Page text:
However, the Appellate Division reversed the trial court’s grant of summary judgment to the employer, finding that the totality of the circumstances showed that the employer knew the trench was unstable and could fail.

Although not finding the OSHA violation conclusive, the Appellate Division stated that the motion court “did not give significant credit to the OSHA citation or the fact that defendant could have made the trench more stable if it had used protective devices.” On the context prong of the analysis, a purely legal question, the Appellate Division took the view that “the legislature would not have sanctioned the context within which this accident happened, or barred plaintiff’s recovery from James.”

In a unanimous 37-page decision, the New Jersey Supreme Court reversed the Appellate Division and dismissed the suit against the employer. First, the court reaffirmed the legal principle articulated in Laidlow that a finding of an OSHA violation does not equate to an intentional wrong:

As the trial court observed, one cannot glean from the OSHA finding of a willful violation whether the employer’s violation of an OSHA requirement was “an intentional disregard or plain indifference.” Secondly, that the regulatory noncompliance was, per the OSHA report, “not an accident or negligence” is a far cry from addressing, let alone disposing of, the requirement that the proofs demonstrate a finding of substantial certainty of injury or death. That is the pertinent standard…

Next, the court, addressing the totality of the circumstances, found that the employer’s conduct was insufficient to be determined “intentional” from an objectively reasonable basis. The court noted that the on-site supervisor had made a quick and extremely poor decision, but was not faced with facts which provided an objectively reasonable basis to expect that a cave-in would almost certainly occur during the brief time that the claimant was in the trench. The court cautioned:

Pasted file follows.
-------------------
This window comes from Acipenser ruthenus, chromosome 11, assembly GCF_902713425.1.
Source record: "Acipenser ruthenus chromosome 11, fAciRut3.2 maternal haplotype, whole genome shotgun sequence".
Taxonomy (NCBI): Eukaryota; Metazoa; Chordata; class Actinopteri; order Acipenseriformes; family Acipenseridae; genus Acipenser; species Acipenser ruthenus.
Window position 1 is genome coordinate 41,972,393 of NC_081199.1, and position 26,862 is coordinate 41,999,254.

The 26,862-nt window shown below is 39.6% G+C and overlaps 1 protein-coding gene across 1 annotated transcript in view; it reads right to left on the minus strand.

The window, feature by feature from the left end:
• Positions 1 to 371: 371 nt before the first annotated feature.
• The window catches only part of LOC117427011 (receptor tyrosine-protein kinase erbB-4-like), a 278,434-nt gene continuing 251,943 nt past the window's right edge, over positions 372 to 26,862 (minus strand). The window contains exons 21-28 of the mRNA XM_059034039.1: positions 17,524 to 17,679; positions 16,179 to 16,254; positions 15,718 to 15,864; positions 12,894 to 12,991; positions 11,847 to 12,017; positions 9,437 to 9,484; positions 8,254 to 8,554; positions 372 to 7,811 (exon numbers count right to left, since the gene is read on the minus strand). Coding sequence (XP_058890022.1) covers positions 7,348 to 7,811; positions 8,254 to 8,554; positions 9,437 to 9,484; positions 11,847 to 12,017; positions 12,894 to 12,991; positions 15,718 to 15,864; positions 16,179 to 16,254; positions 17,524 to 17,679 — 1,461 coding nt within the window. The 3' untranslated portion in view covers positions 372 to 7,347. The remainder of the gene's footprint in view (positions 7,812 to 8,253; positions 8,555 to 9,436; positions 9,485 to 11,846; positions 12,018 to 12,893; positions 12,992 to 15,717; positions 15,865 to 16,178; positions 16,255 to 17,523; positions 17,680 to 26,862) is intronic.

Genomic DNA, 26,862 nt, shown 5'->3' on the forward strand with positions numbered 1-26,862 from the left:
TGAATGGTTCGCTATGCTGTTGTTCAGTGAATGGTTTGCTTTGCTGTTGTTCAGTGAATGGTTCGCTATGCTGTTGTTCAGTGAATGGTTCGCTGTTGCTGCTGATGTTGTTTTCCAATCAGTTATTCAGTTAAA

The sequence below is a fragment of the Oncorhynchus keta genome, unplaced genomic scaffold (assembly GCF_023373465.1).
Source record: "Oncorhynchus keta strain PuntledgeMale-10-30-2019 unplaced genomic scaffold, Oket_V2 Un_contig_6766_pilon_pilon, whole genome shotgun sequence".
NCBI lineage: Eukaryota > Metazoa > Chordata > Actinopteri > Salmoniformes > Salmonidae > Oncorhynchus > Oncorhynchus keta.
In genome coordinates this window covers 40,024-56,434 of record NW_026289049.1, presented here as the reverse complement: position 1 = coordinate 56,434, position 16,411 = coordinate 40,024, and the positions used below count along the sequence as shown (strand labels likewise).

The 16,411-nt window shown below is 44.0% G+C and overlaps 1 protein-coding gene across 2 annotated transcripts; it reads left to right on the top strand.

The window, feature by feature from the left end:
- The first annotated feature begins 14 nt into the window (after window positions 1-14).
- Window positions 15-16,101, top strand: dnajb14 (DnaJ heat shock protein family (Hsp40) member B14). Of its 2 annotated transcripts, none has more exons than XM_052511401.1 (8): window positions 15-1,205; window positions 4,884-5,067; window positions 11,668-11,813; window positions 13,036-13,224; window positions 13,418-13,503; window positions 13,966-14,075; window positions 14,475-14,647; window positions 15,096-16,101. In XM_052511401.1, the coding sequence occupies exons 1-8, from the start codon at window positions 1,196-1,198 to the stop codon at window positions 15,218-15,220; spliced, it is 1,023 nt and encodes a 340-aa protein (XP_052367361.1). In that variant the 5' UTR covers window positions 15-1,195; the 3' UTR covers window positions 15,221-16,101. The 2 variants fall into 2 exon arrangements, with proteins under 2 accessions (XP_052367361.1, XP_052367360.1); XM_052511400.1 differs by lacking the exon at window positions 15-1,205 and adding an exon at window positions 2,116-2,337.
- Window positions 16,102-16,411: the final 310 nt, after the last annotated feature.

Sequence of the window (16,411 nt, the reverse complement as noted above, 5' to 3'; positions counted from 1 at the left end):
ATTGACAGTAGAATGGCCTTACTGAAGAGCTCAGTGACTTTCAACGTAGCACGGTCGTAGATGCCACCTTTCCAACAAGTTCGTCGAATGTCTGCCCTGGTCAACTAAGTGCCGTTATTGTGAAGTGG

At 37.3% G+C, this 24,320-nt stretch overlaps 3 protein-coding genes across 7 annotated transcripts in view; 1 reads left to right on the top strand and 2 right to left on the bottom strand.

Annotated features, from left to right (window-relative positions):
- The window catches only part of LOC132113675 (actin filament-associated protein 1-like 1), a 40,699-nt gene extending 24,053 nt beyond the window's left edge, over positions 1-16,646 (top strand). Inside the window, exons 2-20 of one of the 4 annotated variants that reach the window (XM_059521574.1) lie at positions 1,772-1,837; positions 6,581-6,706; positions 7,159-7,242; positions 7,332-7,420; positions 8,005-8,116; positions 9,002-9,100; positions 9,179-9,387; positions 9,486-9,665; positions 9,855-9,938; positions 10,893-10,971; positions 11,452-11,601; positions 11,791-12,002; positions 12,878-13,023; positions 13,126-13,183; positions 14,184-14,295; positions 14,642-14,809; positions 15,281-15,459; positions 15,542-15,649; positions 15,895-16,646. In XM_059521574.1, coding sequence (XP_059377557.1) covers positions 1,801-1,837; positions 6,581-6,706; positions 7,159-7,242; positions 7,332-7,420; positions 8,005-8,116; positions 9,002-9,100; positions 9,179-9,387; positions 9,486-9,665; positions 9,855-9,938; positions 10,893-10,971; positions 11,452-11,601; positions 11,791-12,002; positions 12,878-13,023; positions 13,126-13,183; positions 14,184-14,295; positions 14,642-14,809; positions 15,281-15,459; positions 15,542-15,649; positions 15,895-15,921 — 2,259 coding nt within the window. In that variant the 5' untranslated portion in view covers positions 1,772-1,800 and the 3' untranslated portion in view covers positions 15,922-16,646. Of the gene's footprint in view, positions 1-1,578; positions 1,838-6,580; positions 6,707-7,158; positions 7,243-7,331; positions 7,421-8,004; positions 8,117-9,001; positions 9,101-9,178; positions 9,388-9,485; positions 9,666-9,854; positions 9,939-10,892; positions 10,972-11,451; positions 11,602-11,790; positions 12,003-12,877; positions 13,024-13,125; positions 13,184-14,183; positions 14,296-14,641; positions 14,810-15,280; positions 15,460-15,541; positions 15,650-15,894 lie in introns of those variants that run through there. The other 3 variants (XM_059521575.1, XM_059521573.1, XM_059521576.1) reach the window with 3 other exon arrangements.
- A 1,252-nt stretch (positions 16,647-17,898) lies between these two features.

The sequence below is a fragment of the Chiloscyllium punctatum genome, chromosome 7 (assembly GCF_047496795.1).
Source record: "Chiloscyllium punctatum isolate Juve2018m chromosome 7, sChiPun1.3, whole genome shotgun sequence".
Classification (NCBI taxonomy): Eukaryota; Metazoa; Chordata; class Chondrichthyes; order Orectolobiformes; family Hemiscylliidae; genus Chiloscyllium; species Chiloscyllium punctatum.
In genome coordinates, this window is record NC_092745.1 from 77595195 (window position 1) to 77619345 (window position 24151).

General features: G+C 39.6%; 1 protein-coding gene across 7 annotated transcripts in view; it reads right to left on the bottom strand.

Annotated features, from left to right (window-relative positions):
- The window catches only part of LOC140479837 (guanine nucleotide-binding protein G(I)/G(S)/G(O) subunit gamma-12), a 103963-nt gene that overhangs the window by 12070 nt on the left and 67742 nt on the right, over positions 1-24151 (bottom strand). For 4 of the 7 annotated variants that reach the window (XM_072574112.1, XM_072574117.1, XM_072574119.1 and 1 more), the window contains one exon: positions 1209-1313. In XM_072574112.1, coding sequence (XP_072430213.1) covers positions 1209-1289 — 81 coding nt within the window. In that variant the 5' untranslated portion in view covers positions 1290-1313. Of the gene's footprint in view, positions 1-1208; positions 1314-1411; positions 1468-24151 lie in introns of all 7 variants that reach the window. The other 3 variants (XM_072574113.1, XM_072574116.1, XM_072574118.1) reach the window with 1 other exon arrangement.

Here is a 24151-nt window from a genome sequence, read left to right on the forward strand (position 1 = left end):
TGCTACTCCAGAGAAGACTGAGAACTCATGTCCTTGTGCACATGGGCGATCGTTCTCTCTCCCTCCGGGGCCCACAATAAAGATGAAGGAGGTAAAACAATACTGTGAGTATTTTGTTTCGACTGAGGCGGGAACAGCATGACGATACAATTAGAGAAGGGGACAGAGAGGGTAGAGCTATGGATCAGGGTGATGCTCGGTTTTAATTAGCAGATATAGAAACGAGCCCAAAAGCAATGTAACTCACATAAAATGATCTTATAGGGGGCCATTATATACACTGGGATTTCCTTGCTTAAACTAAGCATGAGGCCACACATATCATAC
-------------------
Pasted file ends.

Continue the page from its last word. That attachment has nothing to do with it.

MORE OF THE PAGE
This was an exceptional wrong, not an intentional wrong. … In our view, the Appellate Division’s totality of the circumstances analysis overvalued the finding of a willful violation of known OSHA safety requirements, and parlayed the possibility or probability of a cave-in into satisfaction of the substantial-certainty test. However, some level of a “likelihood” of injury or death is not substantial certainty of injury or death. The Act’s exclusivity analysis should not shift into an amorphous “percentage of the risk” analysis.

Although the court determined that the conduct of the employer was insufficient to show an intentional injury, they went further and also stated that the “context” prong of the test had not been satisfied. The court found that, even considering the willful violation of OSHA safety requirements, it could not reasonably conclude that the type of mistaken judgment exhibited in this instance went so far “beyond anything the legislature could have contemplated” for inclusion in the Workers’ Compensation Act’s exclusivity bar, that it should overcome the legislative preference for the workers’ compensation remedy.

The Supreme Court’s decision clarifies the very high burden of proof a plaintiff has in attempting to prove an intentional work injury and overcome the exclusive remedy provided by the Workers’ Compensation Act. Even where an avoidable accident occurs, through reckless behavior or willful violation of OSHA safety requirements, the workers’ compensation bar may not necessarily be overcome. The plaintiff must be able to prove that the employer’s pre-accident conduct was essentially fraudulent and substantially certain to lead to injury or death. Nevertheless, employers should continue to implement and follow through with workplace safety programs, not only to avoid workplace injuries, but to protect themselves from intentional injury claims that seek to circumvent the Workers’ Compensation Act’s exclusive remedy doctrine.■